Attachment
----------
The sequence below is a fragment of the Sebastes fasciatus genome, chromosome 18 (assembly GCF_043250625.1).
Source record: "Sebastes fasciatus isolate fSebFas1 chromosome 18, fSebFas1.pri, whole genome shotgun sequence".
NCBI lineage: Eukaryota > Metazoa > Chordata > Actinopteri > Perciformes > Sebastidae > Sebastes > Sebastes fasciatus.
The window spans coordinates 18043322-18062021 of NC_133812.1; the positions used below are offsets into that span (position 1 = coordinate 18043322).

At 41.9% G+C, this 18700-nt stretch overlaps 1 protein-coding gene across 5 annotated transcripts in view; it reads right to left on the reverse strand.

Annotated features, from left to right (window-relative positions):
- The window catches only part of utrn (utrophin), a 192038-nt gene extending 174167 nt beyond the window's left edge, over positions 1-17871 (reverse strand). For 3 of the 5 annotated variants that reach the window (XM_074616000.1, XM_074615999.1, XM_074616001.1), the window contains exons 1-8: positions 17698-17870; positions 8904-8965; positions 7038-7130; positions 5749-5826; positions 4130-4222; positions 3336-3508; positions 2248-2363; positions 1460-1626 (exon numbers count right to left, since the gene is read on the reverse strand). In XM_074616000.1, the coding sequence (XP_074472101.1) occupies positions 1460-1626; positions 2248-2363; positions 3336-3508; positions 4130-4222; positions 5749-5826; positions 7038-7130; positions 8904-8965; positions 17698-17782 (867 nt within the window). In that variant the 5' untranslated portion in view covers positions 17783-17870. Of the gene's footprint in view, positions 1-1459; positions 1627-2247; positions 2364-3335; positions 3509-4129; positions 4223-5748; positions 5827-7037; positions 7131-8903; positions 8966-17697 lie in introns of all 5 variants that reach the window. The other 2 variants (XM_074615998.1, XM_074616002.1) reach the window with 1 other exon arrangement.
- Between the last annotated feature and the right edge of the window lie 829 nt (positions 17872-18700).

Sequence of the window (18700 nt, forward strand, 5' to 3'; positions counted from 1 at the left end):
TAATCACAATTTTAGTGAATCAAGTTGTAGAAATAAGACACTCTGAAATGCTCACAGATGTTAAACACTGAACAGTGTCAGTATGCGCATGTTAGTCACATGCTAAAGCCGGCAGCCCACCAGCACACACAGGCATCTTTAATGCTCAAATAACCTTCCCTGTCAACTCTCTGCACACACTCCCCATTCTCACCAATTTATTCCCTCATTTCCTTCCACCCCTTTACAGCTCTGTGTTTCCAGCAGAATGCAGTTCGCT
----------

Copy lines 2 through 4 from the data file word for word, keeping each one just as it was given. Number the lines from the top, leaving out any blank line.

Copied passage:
Source record: "Sebastes fasciatus isolate fSebFas1 chromosome 18, fSebFas1.pri, whole genome shotgun sequence".
NCBI lineage: Eukaryota > Metazoa > Chordata > Actinopteri > Perciformes > Sebastidae > Sebastes > Sebastes fasciatus.
The window spans coordinates 18043322-18062021 of NC_133812.1; the positions used below are offsets into that span (position 1 = coordinate 18043322).